A Pinch of Gratitude

Goes a long way on a hot summer day

By Renee Whitmore

I am naturally a see-the-glass-empty type of person. Not half-empty. Death Valley dry. Especially in the summer, when it’s scorching hot and I walk outside for just a minute and by the time I dive back into the AC, I’m stewing in my own juices. Sweaty summers are not on my list of favorite things.

One of my dear friends once told me to make a list of all the things I was grateful for. Think of it as an intervention. I looked at her and thought, “What a silly-Thanksgiving-lunch-elementary-school-pop-psychology-Dr.Phil thing to say.”

“No, really,” she said. “Try it.”

So, I did. I thought I might be able to come up with five things. Max. The usual. Family. Friends. Blah. Blah. But by item 86 (popcorn) and 87 (raspberry white chocolate mochas), I had it going on. That list — it’s 117 things and counting — helped me stay more positive. So, now I practice gratitude. And by practice, I mean, it really takes practice.

It’s not just the good things that are easy to be grateful for. The magical mind shift (now there’s a left-brain term for you) happens when you can take the bad stuff, drop it in the mental lettuce spinner and pump the handle until you see something good inside.

Gratitude works. I’ve seen it in action.

It works when I am overwhelmed with grading papers and final exams and students in sheer panic. Gratitude: I have a job. And I like it.

It works when I forget to make dinner and Chinese food appears on the table. Gratitude: We have food. And a table. And a Chinese take-out place five minutes from the house.

It works when I have gained three pounds this week. Gratitude: Those doughnuts were delicious.

It works when my 15-year-old son, David, needs to be at five different places in the time span of three hours. Gratitude: At least I can still drive him. Next year he will be driving himself. OMG.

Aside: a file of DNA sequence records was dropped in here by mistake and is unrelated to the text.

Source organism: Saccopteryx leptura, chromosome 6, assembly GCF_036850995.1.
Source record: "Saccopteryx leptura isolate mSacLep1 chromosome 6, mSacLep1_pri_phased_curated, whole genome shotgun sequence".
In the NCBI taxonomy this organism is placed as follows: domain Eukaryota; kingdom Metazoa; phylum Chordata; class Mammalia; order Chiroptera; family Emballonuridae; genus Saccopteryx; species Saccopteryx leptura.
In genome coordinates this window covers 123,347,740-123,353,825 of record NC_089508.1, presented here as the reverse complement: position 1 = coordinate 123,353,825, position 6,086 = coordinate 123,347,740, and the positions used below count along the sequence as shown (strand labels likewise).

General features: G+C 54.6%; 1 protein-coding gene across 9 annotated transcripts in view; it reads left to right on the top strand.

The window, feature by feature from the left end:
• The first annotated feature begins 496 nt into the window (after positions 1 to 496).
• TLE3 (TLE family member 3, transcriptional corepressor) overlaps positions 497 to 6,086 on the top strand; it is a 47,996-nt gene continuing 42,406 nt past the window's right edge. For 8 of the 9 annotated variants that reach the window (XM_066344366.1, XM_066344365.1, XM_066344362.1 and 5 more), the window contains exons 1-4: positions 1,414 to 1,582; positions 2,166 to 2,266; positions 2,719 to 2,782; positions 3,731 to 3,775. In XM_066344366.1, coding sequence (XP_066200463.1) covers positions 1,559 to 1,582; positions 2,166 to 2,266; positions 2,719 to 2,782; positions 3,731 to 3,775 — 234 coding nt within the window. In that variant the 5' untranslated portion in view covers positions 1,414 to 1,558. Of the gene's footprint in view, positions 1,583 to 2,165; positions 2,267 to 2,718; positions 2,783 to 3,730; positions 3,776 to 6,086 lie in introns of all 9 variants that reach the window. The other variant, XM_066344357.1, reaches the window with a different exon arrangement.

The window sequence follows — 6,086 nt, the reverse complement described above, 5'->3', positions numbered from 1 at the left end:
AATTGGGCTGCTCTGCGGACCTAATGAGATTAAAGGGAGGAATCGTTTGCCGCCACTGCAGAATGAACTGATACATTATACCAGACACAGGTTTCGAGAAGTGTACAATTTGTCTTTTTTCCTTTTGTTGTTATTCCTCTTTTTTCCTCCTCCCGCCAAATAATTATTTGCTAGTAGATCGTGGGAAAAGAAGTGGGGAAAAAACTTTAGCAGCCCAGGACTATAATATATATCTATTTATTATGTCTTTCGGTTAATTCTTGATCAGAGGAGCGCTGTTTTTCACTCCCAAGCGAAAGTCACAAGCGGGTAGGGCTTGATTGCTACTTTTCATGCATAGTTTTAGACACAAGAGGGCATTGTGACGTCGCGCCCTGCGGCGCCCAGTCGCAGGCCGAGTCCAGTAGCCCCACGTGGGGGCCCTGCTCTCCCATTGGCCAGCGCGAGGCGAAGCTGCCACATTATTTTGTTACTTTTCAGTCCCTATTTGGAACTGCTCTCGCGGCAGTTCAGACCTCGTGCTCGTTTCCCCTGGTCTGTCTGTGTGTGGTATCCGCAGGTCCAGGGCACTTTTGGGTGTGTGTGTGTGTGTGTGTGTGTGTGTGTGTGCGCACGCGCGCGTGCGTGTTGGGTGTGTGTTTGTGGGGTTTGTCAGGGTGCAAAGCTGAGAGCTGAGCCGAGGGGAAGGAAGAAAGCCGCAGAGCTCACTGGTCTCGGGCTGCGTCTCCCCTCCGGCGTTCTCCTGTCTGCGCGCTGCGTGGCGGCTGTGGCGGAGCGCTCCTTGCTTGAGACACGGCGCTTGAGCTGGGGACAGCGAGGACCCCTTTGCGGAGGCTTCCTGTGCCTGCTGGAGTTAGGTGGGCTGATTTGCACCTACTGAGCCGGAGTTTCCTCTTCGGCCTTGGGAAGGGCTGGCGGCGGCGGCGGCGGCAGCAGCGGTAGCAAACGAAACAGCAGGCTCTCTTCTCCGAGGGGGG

It works when my dog wakes me up at 5 a.m. every morning. Every morning. Gratitude: I have a dog that never barks at me in a disrespectful tone of voice; never says things like, “What’s for dinner? Ugh! I hate Chinese food.”

It works when my kids are semi-sick and beg to stay home from school. Gratitude: I give them a dose of Tylenol and a list of chores to complete by the time I get home. Usually that makes them feel much better the next day.

It works in Wal-Mart when that person with 27 items (three of which need price checks) cuts in front of me and my five-item cart in the checkout line. Gratitude: I have more time to catch up on how Oprah Winfrey lost weight — this time — from the magazines in the magic aisle. I call it that because stuff magically appears in my cart: gum, Reese’s Peanut Butter Cups, nose hair trimmers. The essentials.

It works when the heat index is 101. Gratitude: At least my AC works, even if it wheezes like it’s having an asthma attack. I do need to change the air filter soon.

It works when my credit card bill arrives and I not so subtly notice the interest payment for the month. Gratitude: Um. I’ll get back to you on this one. Still working on it.

I’m sure there’s some Freudian explanation behind all this, or some neuroscientist somewhere who can explain what happens when your dopamine throws a headlock on your endorphins, but all I know is that being grateful works.

If a natural pessimist like me can do it, anyone can.  PS

When Renee is not teaching English or being a professional taxi driver for her two boys, she is working on her first book.

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